"Y2K fears tighten credit"

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I just came across this USA Today article. Make sure you read the very last sentence:



04/19/99- Updated 09:54 AM ET

Y2K fears tighten credit

Banks urge businesses to prepare now

By Rich Miller, USA TODAY

Banks are starting to tighten credit standards on loans to companies that seem to be lagging in the fight to fix the Year 2000 computer bug, banking regulators say.

The aim: to limit losses in case the bug disrupts business and makes it harder for companies to repay their loans.

"We are just beginning to see instances where credit standards are being tightened," Federal Reserve Gov. Edward Kelley says. "We expect to see a (further) increase over the next few months."

Some banks are asking companies to put up more collateral to back their loans. Others are refusing to add to credit lines until they're satisfied the companies are ready to tackle the Y2K bug.

"There's a wide variety of different things banks can do, some of them quite mild," Kelley says, playing down fears that the steps could lead to a nationwide credit crunch.

Comptroller of the Currency John Hawke says some banks have tried to alter loan terms to require firms to show they're prepared for the Y2K glitch, which arises from computer programs that can't recognize dates after 1999.

But the banks have had "mixed success" in securing those changes because the competition to make business loans is so fierce, Hawke says. His agency oversees about 30% of the country's banks.

Regulators want banks to take a tougher stance on business loans to companies that have lagged in efforts to fix the computer glitch because they don't want the banks to lose too much money.

American Bankers Association economist James Chessen says banks aren't interested in cutting off business borrowers. But they want to know that firms are on track to tackle the computer bug.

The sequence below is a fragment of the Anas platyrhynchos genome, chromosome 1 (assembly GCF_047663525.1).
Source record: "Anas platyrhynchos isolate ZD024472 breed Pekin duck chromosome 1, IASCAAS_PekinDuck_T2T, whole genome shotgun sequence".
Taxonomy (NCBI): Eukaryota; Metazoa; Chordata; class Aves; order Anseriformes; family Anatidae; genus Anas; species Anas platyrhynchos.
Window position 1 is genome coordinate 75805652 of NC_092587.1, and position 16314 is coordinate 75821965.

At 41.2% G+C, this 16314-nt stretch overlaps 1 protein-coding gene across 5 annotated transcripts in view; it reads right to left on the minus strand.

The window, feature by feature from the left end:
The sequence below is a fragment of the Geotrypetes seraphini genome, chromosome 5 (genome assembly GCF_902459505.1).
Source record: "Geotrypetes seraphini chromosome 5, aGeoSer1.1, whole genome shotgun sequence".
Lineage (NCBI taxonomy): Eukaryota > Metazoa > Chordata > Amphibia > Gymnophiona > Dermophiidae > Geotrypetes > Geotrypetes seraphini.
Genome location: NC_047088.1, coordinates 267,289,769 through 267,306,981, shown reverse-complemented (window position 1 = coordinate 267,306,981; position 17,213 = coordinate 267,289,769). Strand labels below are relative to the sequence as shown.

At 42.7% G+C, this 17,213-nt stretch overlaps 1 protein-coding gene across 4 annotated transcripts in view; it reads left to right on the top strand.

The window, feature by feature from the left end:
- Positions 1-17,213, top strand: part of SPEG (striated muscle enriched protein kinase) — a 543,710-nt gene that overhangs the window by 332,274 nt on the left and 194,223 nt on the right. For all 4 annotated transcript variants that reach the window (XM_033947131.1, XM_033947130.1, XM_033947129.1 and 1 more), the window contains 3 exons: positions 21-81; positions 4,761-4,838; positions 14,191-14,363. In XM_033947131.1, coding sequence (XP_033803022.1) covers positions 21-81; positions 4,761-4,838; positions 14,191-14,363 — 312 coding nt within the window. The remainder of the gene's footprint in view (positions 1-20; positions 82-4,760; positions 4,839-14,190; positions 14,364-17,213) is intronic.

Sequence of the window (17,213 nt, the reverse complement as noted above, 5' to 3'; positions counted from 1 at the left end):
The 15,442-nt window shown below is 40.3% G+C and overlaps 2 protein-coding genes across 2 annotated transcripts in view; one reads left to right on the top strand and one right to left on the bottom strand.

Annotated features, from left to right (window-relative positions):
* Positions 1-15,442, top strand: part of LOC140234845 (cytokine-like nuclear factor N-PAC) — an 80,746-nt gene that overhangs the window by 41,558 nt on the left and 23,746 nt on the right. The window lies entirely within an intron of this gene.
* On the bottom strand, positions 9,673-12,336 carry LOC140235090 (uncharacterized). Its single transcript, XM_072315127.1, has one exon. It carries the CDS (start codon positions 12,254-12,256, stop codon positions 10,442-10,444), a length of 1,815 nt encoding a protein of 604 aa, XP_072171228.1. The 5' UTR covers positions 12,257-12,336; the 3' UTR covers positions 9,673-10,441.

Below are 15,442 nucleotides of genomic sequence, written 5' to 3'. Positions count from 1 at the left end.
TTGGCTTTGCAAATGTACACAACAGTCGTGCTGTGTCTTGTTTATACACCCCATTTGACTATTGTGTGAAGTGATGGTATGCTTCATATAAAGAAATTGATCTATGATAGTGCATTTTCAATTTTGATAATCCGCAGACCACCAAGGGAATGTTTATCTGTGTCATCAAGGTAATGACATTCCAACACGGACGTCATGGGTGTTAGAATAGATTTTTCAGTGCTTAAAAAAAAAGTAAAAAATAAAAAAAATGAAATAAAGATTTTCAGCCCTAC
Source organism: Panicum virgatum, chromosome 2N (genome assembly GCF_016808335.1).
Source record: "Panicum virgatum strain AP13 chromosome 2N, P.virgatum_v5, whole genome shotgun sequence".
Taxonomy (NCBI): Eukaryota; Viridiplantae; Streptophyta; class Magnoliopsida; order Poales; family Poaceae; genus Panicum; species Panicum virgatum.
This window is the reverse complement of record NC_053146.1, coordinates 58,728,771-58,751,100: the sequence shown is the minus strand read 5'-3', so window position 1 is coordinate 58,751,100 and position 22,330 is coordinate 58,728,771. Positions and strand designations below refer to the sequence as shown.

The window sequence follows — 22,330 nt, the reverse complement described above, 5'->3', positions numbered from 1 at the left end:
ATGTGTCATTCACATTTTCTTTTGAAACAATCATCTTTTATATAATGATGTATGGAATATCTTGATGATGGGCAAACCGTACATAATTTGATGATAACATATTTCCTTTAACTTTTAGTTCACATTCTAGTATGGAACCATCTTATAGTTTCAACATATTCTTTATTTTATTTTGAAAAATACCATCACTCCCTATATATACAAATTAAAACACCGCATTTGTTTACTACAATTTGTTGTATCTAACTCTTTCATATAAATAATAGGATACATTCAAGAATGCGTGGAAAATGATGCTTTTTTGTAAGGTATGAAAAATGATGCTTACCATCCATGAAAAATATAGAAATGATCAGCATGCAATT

"Banks are asking more questions and trying to find out what they can," Chessen says.

He played down the regulators' reports of tighter credit standards linked to Y2K preparedness. According to Chessen, banks take a variety of factors into account in setting loan terms and are trying to work with their customers, not against them, in tackling the Y2K bug.

"Banking is a relationship business," he says. "Banks want to make sure they have a relationship now and after Jan. 1, 2000."

Fed data show that banks have nearly $1 trillion in loans outstanding to business borrowers. [snip]

-- Kevin (mixesmusic@worldnet.att.net), April 19, 1999


Can new and second mortgages be far behind?

-- a (a@a.a), April 19, 1999.

Follow the money....

-- Robert A. Cook, PE (Kennesaw, GA) (Cook.R@csaatl.com), April 19, 1999.


Y2K related loan defaults may take out more mid-range & small banks, than banking bugs could.


-- Diane J. Squire (sacredspaces@yahoo.com), April 19, 1999.

Ho hum,....and I am sure that those hooked into the concept of bull markets and expanding economy that will question my enui.

-- Donna Barthuley (moment@pacbell.net), April 19, 1999.

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